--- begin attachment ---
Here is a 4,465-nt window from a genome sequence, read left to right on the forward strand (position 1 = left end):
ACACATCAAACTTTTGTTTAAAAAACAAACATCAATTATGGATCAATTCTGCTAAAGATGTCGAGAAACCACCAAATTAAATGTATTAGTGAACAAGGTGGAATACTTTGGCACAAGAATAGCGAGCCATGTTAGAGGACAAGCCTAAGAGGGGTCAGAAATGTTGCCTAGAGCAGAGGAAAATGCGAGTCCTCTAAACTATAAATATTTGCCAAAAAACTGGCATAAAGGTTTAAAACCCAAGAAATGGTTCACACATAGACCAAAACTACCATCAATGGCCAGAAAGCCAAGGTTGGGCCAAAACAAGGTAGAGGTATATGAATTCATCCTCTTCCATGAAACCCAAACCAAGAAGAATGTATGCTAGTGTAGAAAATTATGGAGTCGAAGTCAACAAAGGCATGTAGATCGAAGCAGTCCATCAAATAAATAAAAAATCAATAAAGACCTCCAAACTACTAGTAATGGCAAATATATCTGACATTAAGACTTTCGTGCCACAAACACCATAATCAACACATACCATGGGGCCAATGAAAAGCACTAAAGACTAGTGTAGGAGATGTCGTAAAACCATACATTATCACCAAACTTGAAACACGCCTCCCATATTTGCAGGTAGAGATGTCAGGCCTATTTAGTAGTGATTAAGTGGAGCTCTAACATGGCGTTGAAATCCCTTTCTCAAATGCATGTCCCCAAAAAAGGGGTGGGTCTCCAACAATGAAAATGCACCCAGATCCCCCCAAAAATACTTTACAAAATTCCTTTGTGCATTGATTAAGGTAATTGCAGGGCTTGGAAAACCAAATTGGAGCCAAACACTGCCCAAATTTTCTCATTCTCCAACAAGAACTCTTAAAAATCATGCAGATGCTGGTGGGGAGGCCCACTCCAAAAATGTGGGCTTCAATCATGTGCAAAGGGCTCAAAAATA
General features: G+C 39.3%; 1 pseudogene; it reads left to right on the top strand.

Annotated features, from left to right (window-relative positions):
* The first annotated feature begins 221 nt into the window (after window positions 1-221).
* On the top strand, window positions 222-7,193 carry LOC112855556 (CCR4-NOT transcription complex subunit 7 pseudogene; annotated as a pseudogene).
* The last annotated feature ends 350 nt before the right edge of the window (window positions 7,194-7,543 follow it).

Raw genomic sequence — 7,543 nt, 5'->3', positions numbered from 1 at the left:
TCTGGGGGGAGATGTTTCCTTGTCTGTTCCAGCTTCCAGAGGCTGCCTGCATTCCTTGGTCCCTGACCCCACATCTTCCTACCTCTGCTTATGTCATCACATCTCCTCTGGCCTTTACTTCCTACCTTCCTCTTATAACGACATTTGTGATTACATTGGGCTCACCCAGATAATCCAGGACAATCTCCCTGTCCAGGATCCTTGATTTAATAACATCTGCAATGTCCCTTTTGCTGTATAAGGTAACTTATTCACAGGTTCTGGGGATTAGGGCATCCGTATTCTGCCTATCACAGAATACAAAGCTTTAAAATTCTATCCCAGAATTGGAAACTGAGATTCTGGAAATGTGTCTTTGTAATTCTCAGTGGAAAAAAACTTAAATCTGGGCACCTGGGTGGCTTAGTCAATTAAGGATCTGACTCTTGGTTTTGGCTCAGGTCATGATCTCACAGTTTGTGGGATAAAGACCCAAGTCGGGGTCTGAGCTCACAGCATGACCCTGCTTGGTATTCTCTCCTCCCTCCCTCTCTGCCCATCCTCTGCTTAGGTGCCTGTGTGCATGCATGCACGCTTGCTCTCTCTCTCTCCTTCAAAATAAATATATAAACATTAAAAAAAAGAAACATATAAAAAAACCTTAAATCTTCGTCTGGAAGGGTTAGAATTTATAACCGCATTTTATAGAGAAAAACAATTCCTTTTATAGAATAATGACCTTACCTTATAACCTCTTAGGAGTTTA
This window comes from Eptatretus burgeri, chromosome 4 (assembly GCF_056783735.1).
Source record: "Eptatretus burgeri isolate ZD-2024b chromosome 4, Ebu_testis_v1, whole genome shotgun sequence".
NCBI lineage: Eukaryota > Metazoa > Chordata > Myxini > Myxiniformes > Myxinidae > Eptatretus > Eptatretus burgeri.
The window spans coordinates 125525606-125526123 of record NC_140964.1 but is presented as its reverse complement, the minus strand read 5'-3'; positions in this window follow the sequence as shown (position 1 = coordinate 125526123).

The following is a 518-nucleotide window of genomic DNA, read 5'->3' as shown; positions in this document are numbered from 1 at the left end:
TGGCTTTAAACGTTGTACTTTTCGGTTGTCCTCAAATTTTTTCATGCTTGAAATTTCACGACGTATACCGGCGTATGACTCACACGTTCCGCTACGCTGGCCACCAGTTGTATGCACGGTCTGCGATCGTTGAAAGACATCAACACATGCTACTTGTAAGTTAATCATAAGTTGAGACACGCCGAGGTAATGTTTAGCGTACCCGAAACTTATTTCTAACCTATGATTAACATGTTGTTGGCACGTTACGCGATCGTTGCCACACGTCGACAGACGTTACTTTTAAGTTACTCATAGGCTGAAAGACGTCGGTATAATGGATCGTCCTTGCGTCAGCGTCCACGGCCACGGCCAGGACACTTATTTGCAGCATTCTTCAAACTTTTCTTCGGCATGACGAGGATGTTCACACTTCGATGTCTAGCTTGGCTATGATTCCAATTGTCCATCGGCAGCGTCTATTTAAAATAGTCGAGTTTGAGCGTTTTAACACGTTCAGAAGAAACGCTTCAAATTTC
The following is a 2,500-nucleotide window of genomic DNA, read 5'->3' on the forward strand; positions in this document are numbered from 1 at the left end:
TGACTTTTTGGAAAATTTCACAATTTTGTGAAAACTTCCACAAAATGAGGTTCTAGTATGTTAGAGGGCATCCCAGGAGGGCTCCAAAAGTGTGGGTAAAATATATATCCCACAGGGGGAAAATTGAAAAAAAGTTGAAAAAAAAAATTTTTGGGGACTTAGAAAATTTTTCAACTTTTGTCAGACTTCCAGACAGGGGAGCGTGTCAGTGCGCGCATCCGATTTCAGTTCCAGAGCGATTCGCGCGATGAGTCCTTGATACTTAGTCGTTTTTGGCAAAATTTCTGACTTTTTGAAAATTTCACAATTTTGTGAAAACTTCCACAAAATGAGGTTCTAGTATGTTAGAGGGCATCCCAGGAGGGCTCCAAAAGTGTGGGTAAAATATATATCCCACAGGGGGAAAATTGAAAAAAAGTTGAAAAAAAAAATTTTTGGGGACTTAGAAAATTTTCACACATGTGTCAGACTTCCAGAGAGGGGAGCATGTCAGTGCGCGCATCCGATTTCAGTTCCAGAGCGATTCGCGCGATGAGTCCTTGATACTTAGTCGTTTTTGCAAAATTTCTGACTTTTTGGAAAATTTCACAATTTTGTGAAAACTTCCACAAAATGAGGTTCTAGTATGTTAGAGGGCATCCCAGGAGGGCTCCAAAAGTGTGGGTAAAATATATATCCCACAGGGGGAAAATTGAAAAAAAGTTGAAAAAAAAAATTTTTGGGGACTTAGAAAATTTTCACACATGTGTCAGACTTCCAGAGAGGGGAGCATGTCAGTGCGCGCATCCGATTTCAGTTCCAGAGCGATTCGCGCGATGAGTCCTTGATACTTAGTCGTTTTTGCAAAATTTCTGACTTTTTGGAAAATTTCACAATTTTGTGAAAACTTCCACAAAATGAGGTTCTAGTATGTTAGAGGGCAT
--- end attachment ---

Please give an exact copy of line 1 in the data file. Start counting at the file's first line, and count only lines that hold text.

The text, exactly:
Here is a 4,465-nt window from a genome sequence, read left to right on the forward strand (position 1 = left end):